/ voicemail: 334-844-1504 Fax: 334-844-1519
Assistant, Associate and Full Professor, Department of Animal Science, Michigan State University, 1967 to 1995; Professor Emeritus, Mich State University
Professor and Head, Department of Animal and Dairy Sciences, Auburn University, AL 1995 to 1998. Since 1999 Professor of Biochemistry
Honors and Awards
Fellow, American Society of Animal Sciences, 2007.
Distinguished Alumni Award, College of Food, Agricultural and Environmental Sciences, The Ohio State University, 1998.
Animal Growth and Development Award, American Society of Animal Science, 1991.
Morman Travel Award, Morman Feeds and American Society of Animal Science, 1984.
Wellcome Burroughs Visiting Professorship-Federation of American Societies of Experimental Biology; Virginia Polytechnic Institute and State University, 1984.
Sigma Xi, Michigan State University, Research Award, 1982.
American Feed Manufacturers Nutrition Award, American Society of Animal Science, 1979.
Young Scientist Research Award, Midwestern Section, American Society of Animal Science, 1976.
Borden Award, The Ohio State University, 1963.
Current research interests are:
Genomic regulation of lipogenesis in porcine adipose tissue.
Regulation of lipid and protein metabolism in beef cattle and pigs.
Development of omic strategies to assess production efficiency of farm animals.
Comparative/ differential expression of lipogenic and oxidative genes in pigs and cattle of divergent genetic backgrounds.
Nutrient-gene interactions: Effects of specific nutrients on expression of target genes.
The primary focus of our laboratory is to explore the complexities of regulation of lipid and protein metabolism in agriculturally important animal species at the genomic and proteomic level. A vast amount of information on these topics is available from rodent and tissue culture work. We are aiming to utilize this knowledge base to conduct research that will increase the understanding of regulation of protein and fat deposition in cattle and pigs to enable us to further enhance efficiency of production, improve product eating quality and insure product wholesomeness. We are also studying the relationship between expression of various gene families (lipogenesis, fatty acid oxidation, proteasomal system, uncoupling proteins and mitochondrial function) in muscle and adipose tissues of cattle with residual feed efficiency. Such data may result in assessment strategies to evaluate the potential production capacity of beef cattle in real-time. Finally we are using bioinformatics to elucidate sequence, transcription factor response elements and functionality of promoters of key genes associated with protein and fat deposition in animals. This work could lead to specific exogenous agents that could turn important genes on and off to produce the most desirable muscle foods at the highest possible efficiency.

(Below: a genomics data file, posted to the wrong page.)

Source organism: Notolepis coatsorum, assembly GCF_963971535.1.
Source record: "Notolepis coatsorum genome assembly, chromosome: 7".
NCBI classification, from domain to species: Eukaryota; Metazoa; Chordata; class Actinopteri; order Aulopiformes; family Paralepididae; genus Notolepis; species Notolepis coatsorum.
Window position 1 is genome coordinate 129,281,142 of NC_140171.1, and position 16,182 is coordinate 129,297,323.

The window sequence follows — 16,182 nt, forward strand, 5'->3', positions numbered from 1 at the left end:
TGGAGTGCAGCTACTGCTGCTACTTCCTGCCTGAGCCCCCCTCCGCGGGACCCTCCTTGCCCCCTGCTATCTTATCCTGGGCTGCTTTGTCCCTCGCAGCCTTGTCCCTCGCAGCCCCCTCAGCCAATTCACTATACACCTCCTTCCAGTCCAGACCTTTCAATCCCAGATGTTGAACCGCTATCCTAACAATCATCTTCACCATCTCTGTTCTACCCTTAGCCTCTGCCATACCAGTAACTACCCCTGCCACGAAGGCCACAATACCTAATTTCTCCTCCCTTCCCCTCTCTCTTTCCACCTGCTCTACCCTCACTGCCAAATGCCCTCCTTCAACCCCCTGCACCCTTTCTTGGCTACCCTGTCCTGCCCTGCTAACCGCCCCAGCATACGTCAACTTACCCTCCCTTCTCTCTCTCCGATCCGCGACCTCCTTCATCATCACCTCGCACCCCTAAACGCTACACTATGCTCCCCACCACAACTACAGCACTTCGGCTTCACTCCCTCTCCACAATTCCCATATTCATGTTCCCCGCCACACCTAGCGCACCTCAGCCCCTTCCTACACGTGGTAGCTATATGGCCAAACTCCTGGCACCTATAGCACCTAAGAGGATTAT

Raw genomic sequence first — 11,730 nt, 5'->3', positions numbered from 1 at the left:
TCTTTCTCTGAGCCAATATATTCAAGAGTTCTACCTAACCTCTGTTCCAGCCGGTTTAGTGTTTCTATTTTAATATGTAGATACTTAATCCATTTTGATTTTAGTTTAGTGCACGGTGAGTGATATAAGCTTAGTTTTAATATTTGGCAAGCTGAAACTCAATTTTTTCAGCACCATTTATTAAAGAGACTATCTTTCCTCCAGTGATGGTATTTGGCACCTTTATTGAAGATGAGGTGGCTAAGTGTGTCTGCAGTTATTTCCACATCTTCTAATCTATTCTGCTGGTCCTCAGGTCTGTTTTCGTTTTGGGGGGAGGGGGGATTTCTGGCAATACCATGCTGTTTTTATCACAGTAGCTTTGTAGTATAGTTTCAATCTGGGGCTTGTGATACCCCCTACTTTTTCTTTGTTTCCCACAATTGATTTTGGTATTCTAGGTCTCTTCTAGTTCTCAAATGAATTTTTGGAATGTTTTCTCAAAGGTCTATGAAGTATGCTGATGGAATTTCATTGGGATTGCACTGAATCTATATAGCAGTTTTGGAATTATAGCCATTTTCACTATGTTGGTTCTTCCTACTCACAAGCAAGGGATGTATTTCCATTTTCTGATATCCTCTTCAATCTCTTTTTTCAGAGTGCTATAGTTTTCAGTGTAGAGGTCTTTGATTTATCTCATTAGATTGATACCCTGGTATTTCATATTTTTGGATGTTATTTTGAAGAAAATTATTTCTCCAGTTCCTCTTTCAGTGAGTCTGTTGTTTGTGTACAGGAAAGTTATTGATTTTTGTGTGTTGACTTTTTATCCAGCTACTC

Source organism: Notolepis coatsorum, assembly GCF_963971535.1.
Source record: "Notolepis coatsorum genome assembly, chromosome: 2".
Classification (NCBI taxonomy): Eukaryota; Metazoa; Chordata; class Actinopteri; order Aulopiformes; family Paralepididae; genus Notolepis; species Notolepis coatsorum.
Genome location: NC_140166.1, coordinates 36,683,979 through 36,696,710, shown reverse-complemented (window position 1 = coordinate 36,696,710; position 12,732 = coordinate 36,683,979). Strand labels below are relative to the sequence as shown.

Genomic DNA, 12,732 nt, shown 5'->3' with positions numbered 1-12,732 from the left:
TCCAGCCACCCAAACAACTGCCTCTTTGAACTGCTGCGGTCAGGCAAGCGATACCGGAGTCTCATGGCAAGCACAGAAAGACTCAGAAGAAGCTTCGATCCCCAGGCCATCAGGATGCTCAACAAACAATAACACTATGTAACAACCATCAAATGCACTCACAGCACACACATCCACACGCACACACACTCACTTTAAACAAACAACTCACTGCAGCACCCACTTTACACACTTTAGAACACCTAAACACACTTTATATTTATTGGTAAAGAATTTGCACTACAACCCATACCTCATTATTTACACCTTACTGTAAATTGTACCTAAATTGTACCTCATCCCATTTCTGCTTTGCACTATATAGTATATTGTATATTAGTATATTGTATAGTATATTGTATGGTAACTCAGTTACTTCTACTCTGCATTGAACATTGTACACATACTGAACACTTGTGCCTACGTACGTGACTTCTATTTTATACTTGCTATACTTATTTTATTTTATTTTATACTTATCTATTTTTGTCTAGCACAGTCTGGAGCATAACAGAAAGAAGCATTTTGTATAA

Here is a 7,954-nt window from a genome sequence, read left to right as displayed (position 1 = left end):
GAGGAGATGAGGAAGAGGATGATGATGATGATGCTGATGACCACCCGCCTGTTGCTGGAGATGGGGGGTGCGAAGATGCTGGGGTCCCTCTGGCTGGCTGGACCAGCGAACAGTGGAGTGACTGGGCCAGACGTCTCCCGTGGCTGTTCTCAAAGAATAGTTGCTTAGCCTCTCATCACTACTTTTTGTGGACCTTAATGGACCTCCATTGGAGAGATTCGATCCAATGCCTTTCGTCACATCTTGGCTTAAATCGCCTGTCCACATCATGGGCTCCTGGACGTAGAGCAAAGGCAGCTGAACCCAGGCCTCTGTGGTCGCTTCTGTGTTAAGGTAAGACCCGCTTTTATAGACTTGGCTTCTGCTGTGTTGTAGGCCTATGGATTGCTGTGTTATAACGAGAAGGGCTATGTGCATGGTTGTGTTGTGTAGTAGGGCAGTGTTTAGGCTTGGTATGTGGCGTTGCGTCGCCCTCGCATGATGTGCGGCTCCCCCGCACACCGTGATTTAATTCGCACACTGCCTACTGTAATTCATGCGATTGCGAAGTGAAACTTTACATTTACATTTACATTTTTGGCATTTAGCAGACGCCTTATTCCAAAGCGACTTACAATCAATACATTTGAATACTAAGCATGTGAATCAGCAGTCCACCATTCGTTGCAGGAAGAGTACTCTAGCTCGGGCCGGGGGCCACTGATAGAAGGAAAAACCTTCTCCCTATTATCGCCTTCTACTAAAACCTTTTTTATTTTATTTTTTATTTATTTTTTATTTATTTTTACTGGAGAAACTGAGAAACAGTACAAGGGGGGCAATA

Reiter, SS, CHC Halsey, BM Stronach, JL Bartosh, WF Owsley and WG Bergen. 2007. Lipid metabolism related gene-expression profiling in liver, skeletal muscle a adipose tissue in crossbred Duroc and Pietrain pigs. Comp. Biochem. Physiol, Part D, 2: 200-2007.
Bergen, WG, and HJ Mersmann. 2005. Comparative Aspect of Lipid Metabolism: Impact on Contemporary Research and use of Animal Models, J Nutrition 135: 2499-2502.
Bergen, W.G. 2001. The role of cylic AMP elevating agents and somatotropin in transcriptional and post-transcriptional regulation of lipogenesis and lipolysis in bos taurus and sus scrofa. Recent Research Developments in Lipids 4: 47-59.
Bergen, W.G. 1998. Anti-sense nucleic acids: potential impact in food producing animals. in: Blum, J.W., Elasasser T., Guilloteau, P. eds. Proc. Symp. on Growth in Ruminants. Bern, Switzerland. ISBN #3- 9521067-0-9, pp. 118-126.
Mater, M.K., D. Pan, W.G. Bergen and D.B. Jump. 1998. Arachidonic acid inhibits lipogenic gene expression in 3T3-L1 adipocytes through a prostanoid pathway. J. of Lipid Research 39:1327-1334.
Bergen, W.G. and S.G. Velleman. 1995. Application of satellite cell research: models for post-differentiation regulation and development of applied molecular approaches to enhance muscle growth of meat animals. Basic and Applied Myology 5:81-85.
Dickerson Weber, P.S., R.A. Merkel and W.G. Bergen. 1992. Adipogenic cell line TA1: A suitable model to study the effect of beta-adrenergic agonists on lipid metabolism. Proc. Soc. Expt. Biol. Med. 201:47-53.
Bergen, W.G. and R.A. Merkel. 1991. Body composition in animals treated with partitioning agents: Implications for human health. FASEB J. 5:2951.
Grant, A.L., W.G. Helferich, S.A. Kramer, R.A. Merkel and W.G. Bergen. 1991. Administration of growth hormone to pigs alters the relative abundance of IGF-1 mRNA in liver and skeletal muscle. J. Endocrinology 130:331.
Anderson, P.T., W.G. Helferich, L.C. Parkhill, R.A. Merkel and W.G. Bergen. 1990. Ractopamine increases total and myofibrillar protein synthesis in cultured myotubes. J. Nutr. 120:1677.
Bergen, W.G. and D.B. Bates. 1984. Ionophores: Their effect on production efficiency and mode of action. J. Anim. Sci. 58:1465. (Over 130 citations)
Bergen, W.G. 1979. Free amino acids in the blood of ruminants-Physiological and nutritional regulation. J. Anim. Sci. 49:1577.
Bergen, W.G. 1978. Postruminal digestion and absorption of nitrogenous components. Federation Proc. 37:1223. (Now FASEB J).